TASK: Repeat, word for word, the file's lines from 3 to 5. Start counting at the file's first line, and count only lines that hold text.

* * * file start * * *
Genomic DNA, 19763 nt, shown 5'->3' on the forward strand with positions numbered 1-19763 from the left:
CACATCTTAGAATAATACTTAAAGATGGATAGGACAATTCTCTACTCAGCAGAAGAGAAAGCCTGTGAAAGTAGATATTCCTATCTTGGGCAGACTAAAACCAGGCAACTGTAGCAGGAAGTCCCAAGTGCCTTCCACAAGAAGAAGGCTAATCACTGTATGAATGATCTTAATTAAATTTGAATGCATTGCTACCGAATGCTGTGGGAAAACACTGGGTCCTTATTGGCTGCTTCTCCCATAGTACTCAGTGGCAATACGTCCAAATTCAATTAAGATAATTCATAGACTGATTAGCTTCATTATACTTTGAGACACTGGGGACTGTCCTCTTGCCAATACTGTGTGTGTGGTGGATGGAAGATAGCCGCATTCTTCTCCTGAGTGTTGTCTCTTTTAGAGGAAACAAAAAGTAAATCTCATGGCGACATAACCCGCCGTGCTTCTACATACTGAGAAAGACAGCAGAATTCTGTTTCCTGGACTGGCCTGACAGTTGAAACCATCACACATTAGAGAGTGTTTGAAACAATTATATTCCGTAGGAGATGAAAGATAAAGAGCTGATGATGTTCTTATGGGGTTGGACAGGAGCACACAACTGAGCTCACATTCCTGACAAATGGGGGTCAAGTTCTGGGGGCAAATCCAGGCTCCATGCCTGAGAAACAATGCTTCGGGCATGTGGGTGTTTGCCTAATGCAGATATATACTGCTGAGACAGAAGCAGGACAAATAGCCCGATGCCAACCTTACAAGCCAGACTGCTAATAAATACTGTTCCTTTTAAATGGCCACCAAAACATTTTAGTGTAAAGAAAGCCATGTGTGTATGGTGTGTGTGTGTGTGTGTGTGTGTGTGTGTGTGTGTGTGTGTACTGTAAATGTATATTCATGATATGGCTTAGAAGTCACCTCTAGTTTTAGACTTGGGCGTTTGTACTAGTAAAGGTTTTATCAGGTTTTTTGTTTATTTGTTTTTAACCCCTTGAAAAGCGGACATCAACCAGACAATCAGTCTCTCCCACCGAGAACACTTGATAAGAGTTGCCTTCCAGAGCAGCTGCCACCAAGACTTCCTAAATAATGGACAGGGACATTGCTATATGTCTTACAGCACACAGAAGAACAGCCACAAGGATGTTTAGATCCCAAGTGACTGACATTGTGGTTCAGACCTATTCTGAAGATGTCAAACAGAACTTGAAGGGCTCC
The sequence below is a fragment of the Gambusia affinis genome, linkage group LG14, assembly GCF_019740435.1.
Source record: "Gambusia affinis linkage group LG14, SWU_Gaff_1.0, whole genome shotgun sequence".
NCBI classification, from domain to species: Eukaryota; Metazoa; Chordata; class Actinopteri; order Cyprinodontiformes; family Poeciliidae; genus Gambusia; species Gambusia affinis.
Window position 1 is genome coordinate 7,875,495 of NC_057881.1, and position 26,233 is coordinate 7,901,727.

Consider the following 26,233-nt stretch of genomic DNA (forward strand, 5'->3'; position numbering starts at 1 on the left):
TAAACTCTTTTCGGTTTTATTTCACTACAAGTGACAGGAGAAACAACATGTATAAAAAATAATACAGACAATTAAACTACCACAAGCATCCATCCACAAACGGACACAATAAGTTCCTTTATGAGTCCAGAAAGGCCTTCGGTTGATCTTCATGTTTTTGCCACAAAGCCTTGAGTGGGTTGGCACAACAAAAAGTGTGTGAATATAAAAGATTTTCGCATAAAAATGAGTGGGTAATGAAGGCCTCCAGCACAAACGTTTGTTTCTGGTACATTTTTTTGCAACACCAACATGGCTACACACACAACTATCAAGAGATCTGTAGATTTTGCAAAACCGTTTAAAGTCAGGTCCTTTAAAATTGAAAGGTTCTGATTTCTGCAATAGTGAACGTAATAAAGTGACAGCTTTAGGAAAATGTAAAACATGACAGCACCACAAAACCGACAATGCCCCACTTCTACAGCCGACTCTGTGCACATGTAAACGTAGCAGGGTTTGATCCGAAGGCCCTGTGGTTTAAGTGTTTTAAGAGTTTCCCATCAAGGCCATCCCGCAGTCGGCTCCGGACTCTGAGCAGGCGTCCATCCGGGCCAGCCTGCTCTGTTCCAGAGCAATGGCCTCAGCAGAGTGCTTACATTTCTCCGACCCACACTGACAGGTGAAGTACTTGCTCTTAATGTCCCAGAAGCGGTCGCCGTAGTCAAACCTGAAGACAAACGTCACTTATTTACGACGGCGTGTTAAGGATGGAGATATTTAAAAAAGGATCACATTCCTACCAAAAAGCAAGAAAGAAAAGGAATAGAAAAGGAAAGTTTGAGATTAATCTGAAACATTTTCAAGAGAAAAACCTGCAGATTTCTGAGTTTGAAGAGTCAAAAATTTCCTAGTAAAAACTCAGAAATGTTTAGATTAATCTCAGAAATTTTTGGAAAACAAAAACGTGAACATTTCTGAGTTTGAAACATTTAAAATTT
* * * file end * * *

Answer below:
The sequence below is a fragment of the Gambusia affinis genome, linkage group LG14, assembly GCF_019740435.1.
Source record: "Gambusia affinis linkage group LG14, SWU_Gaff_1.0, whole genome shotgun sequence".
NCBI classification, from domain to species: Eukaryota; Metazoa; Chordata; class Actinopteri; order Cyprinodontiformes; family Poeciliidae; genus Gambusia; species Gambusia affinis.